The real Donald Trump is a character on TV

This conveniently echoes the mantra he learned from his early mentor, Roy Cohn: Always attack and never apologize. He serves up one “most shocking episode ever” after another, mining uglier pieces of his core each time: progressing from profanity about Haiti and Africa in private to publicly telling four minority American congresswomen, only one of whom was born outside the United States, to “go back” to the countries they came from.

The taunting. The insults. The dog whistles. The dog bullhorns. The “Lock her up” and “Send her back.” All of it follows reality-TV rules. Every season has to top the last. Every fight is necessary, be it against Ilhan Omar or Debra Messing. Every twist must be more shocking, every conflict more vicious, lest the red light grow bored and wink off. The only difference: Now there’s no Mark Burnett to impose retroactive logic on the chaos, only press secretaries, pundits and Mike Pence.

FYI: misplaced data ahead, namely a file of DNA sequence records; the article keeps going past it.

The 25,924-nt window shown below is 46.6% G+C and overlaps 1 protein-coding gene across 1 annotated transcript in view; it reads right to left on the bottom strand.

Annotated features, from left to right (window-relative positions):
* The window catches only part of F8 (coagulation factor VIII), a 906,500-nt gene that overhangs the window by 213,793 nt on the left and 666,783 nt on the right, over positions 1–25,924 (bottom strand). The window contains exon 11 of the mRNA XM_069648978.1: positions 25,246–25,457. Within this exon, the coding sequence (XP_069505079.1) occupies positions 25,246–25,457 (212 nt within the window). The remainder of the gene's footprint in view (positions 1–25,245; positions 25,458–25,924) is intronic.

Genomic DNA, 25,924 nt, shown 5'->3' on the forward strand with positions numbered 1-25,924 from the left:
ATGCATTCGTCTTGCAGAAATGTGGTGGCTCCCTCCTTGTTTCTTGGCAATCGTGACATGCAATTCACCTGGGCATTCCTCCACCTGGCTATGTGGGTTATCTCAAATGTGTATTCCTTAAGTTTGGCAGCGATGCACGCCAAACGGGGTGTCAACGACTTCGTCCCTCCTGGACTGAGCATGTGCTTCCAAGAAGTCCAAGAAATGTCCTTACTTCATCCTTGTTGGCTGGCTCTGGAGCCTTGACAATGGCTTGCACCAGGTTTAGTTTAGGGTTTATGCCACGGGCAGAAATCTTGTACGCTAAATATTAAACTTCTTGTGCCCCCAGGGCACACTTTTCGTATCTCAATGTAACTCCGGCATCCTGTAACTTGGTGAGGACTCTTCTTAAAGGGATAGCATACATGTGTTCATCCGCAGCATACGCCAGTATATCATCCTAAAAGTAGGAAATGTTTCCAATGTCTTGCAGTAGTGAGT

To ask whether any of this is “instinct” or “strategy” is a parlor game. If you think like a TV camera — if thinking in those reflexive microbursts of adrenaline and testosterone has served you your whole life — then the instinct is the strategy.